Free Tribal Food Sovereignty Event

On the mornings of January 27, 28, and 29, 2021 Northern California Tribal Court Coalition will host the Third Annual Restoring the Balance: Preparing Tribal Food Systems for Uncertain Times.

Please join us for this free and engaging virtual gathering for the Yurok Tribe, Karuk Tribe, Trinidad Rancheria, Bear River Band of the Rohnerville Rancheria, Tolowa Dee-Ni’ Nation, Hoopa Valley Tribe, and their food sovereignty partners.

The theme of this year’s virtual community event is resilience and food security featuring local, regional and national food sovereignty leaders. Together we will explore a holistic approach to building and supporting a resilient Tribal food system and the relationship of Tribal food sovereignty to law, policy, traditional resource management, economic development, education, and many other areas that influence the food systems of NCTCC’s member Tribes. We will learn about local and regional projects, deliberate about strategies to strengthen Tribal food security, and explore funding opportunities as we contemplate Northern California

Tribal Courts in the Time of Covid

Please join two of NCTCC’s esteemed judges, Hon. Abby Abinanti and Hon. Michelle Krieger, to learn about how their Tribal Courts have responded to COVID and how “virtual” sessions have become the new reality in the courts of Indian Country. This is the latest offering in NCTCC’S popular, free Zoom training series.

This training will contain information specific to Tribal courts in which Judge Abinanti and Judge Krieger hear cases: Yurok Tribe, Bear River Band of the Rohnerville Rancheria, Hoopa Valley Tribe, and Karuk Tribe. The Judges do not intend to speak for all Tribal courts in Indian Country. 

Please join us at 1:00 pm on January 15, 2021. After you register for the event you will receive Zoom login information.

This training is made possible by a generous grant from California Rural Indian Health Board.

January 12, 2021 DEADLINE for Emergency Rental Assistance Program (ERAP)

To All Tribal Leaders;

On December 27, 2020, H.R. 133, the Coronavirus Response and Relief Supplement Appropriations Act, was signed into law. One of the key provisions in H.R. 133 was funding for rental assistance through the Emergency Rental Assistance Program (ERAP). Of the $81.88 billion appropriated, $409.4 million was set aside specifically for tribal governments or their tribally designated housing entity (TDHE). The Treasury Department seeks to distribute the funds as quickly as possible and this has created a short window for enrolling in the program, with a deadline of Tuesday, January 12, 2021 at 11:59 P.M. (EDT).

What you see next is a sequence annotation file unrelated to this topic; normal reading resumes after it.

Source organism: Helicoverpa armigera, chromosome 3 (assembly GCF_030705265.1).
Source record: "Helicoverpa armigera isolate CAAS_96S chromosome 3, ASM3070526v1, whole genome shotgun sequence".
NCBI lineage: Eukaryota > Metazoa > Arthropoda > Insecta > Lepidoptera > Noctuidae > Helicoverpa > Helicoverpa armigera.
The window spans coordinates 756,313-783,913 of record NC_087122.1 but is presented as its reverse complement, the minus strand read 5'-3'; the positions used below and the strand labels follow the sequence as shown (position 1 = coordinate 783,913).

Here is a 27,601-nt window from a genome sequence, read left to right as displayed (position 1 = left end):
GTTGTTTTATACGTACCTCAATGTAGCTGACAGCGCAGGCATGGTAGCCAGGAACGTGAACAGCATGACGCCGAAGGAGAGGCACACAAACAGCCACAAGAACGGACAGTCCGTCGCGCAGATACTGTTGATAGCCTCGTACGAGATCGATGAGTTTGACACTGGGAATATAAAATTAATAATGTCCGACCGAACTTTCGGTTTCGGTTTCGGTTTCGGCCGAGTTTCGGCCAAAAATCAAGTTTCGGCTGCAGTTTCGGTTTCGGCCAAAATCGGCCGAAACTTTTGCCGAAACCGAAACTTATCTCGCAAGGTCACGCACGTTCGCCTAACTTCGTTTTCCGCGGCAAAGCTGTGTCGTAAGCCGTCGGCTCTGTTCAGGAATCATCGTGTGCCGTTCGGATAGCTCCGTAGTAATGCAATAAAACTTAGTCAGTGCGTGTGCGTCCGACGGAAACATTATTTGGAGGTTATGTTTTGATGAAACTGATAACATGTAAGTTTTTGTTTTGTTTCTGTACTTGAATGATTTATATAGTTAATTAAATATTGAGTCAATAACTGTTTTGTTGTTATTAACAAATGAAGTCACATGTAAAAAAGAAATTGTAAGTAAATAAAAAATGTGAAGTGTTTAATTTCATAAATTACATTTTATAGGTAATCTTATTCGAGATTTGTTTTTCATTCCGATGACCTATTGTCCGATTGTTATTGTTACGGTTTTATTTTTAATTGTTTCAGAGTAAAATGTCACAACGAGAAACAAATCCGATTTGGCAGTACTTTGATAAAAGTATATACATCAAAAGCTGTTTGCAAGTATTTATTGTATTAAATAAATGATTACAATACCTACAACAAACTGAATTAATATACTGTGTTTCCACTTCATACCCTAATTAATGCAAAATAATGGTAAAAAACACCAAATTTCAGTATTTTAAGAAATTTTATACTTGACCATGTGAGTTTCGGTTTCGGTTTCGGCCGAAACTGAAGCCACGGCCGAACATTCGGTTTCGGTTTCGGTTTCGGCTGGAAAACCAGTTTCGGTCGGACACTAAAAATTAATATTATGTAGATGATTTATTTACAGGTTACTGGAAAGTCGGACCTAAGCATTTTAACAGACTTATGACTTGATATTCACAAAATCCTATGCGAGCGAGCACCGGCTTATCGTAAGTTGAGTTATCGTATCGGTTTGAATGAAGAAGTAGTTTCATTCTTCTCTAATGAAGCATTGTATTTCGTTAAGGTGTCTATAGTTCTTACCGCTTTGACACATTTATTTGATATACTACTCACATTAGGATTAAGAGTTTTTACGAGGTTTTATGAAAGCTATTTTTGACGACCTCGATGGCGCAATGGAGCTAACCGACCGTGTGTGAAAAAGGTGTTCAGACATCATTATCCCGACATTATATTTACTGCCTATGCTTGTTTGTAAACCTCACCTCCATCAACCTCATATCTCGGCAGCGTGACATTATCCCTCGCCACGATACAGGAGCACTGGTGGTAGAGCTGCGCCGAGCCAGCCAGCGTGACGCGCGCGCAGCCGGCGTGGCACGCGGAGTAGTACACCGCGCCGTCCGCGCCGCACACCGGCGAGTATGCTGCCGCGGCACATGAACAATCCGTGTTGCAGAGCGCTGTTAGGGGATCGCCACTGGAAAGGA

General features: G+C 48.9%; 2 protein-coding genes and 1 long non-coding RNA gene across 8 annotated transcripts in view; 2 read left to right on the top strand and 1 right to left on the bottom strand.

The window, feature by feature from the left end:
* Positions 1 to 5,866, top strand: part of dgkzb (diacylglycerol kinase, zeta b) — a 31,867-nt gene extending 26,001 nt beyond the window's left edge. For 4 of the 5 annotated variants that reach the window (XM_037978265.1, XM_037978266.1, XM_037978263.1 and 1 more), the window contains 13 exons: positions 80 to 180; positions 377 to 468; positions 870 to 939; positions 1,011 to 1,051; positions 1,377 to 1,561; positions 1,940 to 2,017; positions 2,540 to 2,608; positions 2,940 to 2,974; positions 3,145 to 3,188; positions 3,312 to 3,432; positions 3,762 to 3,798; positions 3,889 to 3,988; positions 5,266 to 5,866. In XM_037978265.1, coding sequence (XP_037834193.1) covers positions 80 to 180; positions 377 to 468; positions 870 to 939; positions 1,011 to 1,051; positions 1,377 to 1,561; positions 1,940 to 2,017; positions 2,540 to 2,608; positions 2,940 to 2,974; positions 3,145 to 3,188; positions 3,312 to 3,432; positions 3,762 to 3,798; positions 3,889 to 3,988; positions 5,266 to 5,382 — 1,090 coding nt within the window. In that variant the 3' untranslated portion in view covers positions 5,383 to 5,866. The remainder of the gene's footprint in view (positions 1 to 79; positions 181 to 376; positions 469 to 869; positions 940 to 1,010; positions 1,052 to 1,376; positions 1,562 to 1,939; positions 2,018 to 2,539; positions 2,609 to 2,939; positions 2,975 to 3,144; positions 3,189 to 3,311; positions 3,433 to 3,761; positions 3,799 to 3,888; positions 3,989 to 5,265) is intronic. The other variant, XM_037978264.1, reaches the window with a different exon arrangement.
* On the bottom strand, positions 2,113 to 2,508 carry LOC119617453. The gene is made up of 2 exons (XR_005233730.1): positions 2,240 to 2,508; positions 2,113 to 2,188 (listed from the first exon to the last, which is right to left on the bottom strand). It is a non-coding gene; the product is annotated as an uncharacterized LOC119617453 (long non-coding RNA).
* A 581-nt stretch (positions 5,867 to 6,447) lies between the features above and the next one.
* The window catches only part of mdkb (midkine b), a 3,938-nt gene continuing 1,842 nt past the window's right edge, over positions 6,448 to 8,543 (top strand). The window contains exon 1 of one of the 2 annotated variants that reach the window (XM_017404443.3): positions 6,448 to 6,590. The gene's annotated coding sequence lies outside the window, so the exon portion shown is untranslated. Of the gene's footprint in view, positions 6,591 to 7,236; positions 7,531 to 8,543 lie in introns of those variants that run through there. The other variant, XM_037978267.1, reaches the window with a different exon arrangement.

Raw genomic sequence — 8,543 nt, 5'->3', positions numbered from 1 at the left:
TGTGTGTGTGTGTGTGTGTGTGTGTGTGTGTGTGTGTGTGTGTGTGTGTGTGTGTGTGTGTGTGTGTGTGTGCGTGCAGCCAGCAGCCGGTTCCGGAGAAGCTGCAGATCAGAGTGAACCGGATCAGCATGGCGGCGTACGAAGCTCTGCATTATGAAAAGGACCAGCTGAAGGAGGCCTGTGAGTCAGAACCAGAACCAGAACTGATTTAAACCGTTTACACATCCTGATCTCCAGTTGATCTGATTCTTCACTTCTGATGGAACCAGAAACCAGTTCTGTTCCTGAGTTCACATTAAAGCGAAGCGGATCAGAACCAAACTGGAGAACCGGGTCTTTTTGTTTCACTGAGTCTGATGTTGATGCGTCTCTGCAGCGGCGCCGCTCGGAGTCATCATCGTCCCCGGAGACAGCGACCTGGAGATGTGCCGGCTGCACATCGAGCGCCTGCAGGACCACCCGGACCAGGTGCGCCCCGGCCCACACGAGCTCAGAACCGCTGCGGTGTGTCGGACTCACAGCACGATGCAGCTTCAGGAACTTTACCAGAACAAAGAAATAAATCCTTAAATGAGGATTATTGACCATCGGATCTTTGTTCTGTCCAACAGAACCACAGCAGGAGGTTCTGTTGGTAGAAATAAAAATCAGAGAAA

The funds will be provided directly to tribal governments or TDHEs and the enrolled grantees may distribute the funds to eligible households through existing or newly created rental assistance programs. To receive ERAP funds, tribal governments or TDHEs must enroll through the ERAP web portal here, and must provide payment information and accept the award terms.

https://forms.treasury.gov/caresact/EmergencyRentalAssistanceVFForm

Tribal governments or TDHE must enroll by Tuesday, January 12, 2021 at 11:59 P.M. (EDT).

If tribal governments or TDHEs do not submit their information via the portal by the January 12th deadline, the Treasury department will redistribute the funds. We urge tribes or TDHEs to submit their information via the web portal before the deadline.

If you have any questions about this Alert or would like further information, please contact Mica Llerandi at mllerandi@calindian.org. Thank you.

 

Stay safe and healthy.

California Tribal Police Chiefs Association Adopts Police Officer Standards

At its October 29, 2020 meeting, the California Tribal Police Chiefs Association (CTPCA) approved its “Minimum Law Enforcement Standards for California Tribal Police Officers.”  The Standards were developed after months of discussion and consideration of current officer hiring standards for tribes and the required qualifications for California peace officers.  The Standards are not binding on any tribe, and each tribe, as a sovereign government, is free to determine its own police officer qualifications.  The Standards are meant as guidance, but do represent the hiring qualifications for most if not nearly all of the tribal police departments which are current members of the CTPCA.  The CTPCA is dedicated to building strong professional tribal police departments in California to ensure the public’s protection and safety in our communities.